The later Middle Ages was a religious landscape dominated by the cult of the saints. Every church was a gallery of saintly imagery, and the annual calendar of the year a reinforcing catalogue of familiar saints’ days and festivals. Yet, the later Middle Ages in particular was also a time of wannabe saints: there were the cults of individuals—be they monards, religious, or just plain commoners—who were generally recognised as being saints, but who never quite officially achieved such recognition; and others who didn’t quite enjoy such widespread recognition, whose ‘cult’ may have been confined to a single region, or even parish. The saints that never were. This paper examines the surviving physical and documentary evidence for these ‘saintly’ cults, and shines a light on many long-forgotten religious loyalties.

13.00   Wayne Perkins: John Schorn, Gentleman Born, Conjured the Devil into a Boot

John Schorn is one of England’s most enigmatic ‘folk’ saints. Medieval rood screen paintings show him carrying a boot containing a small devil which, apparently, he made appear/disappear as symbol of his power. ‘Master,’ ‘Maister’ or ‘Sir’ John Schorn(e), Rector of North Marston, Buckinghamshire, was reputed to have exhibited miraculous powers. Following his death in the 14th century, his shrine became the third most popular pilgrimage destination after Canterbury and Walsingham; yet, mysteriously, he remained uncanonised. A number of wayside inns held the name ‘The Boot;’ Schorn’s ‘Territory of Grace’ is said to have encapsulated the whole of the south-east England and beyond. This talk sheds light upon the psychogeography of the pilgrims’ mythic landscape at and around the Schorn shrine, and finally, it asks two questions: was his reputation based upon a misinterpretation of his cult object (the boot)? and ‘where now lie the bones of John Schorn?’

13.30   Break for lunch

14.30-16.00   Third Session

14.30   Keith Shipton: St Erkenwald

St Erkenwald, founder of the abbeys at Barking and Chertsey, was Bishop of London 675-693 and his shrine was one of the chief glories of Old St Paul’s Cathedral. It seems likely that the poem bearing his name, ‘De Erkenwaldo,’ and which has the character of a saint’s legend, was composed to help maintain the cult of the saint at St Paul’s. Although our only manuscript of the poem dates from the last quarter of the fifteenth century, on the evidence of its language, dialect and style it is thought to have been composed at least a century earlier, and is often associated with the work of the poet of ‘Sir Gawain and the Green Knight.’ With a combination of synopsis, translation and quotation, I aim to show how this poem, through its compelling narrative and vivid description, can illuminate for us today the medieval sense of history and community, the significance of ritual and, indeed, the idea of the saint as mediator between God and man.

15.00   Gail-Nina Anderson: Picturing the Holy Uncanny, or Bearding the Saint in a Good Cause

Christian themes in visual art often require the artist to picture something not usually seen in the material world, angels and demons being obvious examples. Much rarer are those images of female saints who, through divine intervention, have been enabled to grow beards. Most depictions of female saints picture them in the contemporary terms of ideal womanhood, but these unusual examples have to negotiate issues of the inappropriate ‘unfeminine’ to tell their stories. This talk examines the narratives and representation of these bearded ladies and considers their changing identity as virginal heroines, freaks or gender-defying icons on the spectrum of sexual identity.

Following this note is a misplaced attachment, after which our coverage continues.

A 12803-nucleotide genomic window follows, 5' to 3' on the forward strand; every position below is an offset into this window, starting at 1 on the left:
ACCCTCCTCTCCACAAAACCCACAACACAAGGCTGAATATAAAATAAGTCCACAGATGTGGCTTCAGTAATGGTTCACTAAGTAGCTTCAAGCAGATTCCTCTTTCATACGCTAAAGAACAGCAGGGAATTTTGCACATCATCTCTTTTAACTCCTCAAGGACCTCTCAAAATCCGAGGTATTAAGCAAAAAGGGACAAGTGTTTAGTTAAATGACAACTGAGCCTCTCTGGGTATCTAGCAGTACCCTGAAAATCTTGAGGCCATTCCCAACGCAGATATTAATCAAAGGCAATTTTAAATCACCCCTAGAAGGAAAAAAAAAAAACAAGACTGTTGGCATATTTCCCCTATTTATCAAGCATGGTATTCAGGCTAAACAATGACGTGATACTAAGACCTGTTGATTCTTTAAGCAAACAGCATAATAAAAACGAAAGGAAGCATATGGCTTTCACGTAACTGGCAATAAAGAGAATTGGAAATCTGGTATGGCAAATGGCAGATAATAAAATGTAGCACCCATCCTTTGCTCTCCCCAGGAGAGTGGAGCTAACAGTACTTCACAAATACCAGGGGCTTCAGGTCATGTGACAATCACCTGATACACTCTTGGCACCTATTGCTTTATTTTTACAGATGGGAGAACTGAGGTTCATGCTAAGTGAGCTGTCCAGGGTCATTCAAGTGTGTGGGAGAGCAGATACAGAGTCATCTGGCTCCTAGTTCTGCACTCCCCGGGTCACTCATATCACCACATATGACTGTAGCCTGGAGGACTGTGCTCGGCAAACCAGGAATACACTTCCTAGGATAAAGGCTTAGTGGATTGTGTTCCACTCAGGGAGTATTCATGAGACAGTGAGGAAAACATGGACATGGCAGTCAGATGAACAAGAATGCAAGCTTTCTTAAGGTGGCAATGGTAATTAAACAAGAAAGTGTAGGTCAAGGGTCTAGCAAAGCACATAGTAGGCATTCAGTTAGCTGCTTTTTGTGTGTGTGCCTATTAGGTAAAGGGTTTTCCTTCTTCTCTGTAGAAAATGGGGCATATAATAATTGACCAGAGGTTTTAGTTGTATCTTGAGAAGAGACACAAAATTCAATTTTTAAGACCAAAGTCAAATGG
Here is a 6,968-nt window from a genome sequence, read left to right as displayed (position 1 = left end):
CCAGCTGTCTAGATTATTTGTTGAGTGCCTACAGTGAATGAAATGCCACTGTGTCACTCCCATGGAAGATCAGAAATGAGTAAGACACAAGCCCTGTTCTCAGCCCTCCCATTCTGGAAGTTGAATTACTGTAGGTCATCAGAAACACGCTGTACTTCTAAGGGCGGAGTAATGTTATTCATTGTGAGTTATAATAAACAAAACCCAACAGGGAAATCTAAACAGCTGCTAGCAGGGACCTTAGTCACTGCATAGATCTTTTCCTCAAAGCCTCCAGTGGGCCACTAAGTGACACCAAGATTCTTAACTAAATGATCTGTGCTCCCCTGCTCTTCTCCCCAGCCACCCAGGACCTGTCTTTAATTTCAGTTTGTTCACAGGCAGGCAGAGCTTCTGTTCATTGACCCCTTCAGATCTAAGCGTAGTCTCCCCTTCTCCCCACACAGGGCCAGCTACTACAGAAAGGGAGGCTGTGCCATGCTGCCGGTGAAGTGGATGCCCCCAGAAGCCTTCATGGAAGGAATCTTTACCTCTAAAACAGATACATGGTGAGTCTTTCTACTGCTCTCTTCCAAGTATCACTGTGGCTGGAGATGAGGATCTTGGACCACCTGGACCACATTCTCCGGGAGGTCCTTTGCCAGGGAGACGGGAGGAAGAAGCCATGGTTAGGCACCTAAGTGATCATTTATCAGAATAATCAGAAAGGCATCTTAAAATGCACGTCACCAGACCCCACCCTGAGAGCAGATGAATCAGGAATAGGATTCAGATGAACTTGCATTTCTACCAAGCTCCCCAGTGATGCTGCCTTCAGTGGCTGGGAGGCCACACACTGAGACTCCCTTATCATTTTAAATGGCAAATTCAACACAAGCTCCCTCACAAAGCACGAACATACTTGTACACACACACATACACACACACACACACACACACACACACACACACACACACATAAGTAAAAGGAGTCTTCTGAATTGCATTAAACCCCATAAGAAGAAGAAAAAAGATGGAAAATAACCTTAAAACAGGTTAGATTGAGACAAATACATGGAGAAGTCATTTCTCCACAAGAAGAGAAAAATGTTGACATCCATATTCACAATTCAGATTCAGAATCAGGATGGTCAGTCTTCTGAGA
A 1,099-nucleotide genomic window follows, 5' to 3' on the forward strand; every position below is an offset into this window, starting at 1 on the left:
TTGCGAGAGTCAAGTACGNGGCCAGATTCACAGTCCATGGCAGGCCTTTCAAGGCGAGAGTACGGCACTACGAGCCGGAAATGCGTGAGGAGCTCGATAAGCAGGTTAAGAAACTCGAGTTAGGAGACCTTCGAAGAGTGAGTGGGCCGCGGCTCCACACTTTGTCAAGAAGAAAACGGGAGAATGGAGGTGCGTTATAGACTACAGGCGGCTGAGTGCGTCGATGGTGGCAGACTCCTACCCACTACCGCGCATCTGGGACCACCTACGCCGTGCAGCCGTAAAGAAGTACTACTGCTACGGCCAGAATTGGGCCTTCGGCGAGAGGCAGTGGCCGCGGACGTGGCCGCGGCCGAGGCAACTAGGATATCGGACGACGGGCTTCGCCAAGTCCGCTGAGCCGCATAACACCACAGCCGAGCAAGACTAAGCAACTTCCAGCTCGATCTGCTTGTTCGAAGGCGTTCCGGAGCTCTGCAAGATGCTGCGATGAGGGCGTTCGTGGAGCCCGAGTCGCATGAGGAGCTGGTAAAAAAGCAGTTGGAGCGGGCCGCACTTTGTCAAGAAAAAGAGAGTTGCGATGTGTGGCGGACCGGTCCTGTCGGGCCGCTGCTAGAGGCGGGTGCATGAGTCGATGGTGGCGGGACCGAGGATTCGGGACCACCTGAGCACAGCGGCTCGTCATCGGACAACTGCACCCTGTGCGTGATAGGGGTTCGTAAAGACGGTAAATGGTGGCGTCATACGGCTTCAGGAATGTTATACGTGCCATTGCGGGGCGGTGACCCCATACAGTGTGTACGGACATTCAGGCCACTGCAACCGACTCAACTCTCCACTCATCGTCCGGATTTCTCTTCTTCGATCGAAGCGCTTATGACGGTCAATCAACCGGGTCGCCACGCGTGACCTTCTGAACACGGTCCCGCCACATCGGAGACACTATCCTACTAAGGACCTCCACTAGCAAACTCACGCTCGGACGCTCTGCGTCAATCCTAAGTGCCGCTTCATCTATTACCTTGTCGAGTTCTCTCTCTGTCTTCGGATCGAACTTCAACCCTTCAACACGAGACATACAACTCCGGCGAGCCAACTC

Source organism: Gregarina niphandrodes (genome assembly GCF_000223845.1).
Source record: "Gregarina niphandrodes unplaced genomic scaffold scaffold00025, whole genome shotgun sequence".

15.30   Pamela Thom-Rowe: Sanctity and Sanctuary: The Enduring Story of St Melangell

When a hare sought sanctuary under Melangell’s robe a hunter, a local prince, was so impressed by her piety and devotion he rewarded her with a gift of land where Melangell established a sanctuary and place of healing for all. It is written that hares kept her company for the rest of her life. Local folklore and land features still retain the imprint of Melangell’s story and her association with the hare persists today. Despite its location in a remote Welsh valley her shrine continues to attract many visitors. This presentation considers the background to her story and how, in this time of environmental decay and destruction, her story remains relevant continuing to inspire artists, writers and modern-day pilgrims.

16.00   Break

16.30-18.00   Fourth Session

16.30   David Rotman: The Cult of Rachel’s Tomb in Bethlehem

The paper is part of an ongoing research project dealing with the various ways in which religious rites and folktales involving Rachel the Matriarch have changed since the Oslo Accords. Folktales about the biblical matriarch date back to the Rabbinic era. Moreover, a unique Jewish cult at Rachel’s Tomb in Bethlehem significantly intensified from the mid-nineteenth century onwards. These rites, which were mostly female-led, were analysed in a series of previous studies, most of which traced their development from their inception up to the 1990s. My research project explores the cult and its main folktales from the 1990s to the present day. My research shows the degree to which the political sphere impacts modern day Israeli-Jewish folk traditions, including bringing about the establishment of new traditions. Specifically, I argue that the increasingly political significance of the cult has led to its masculinization.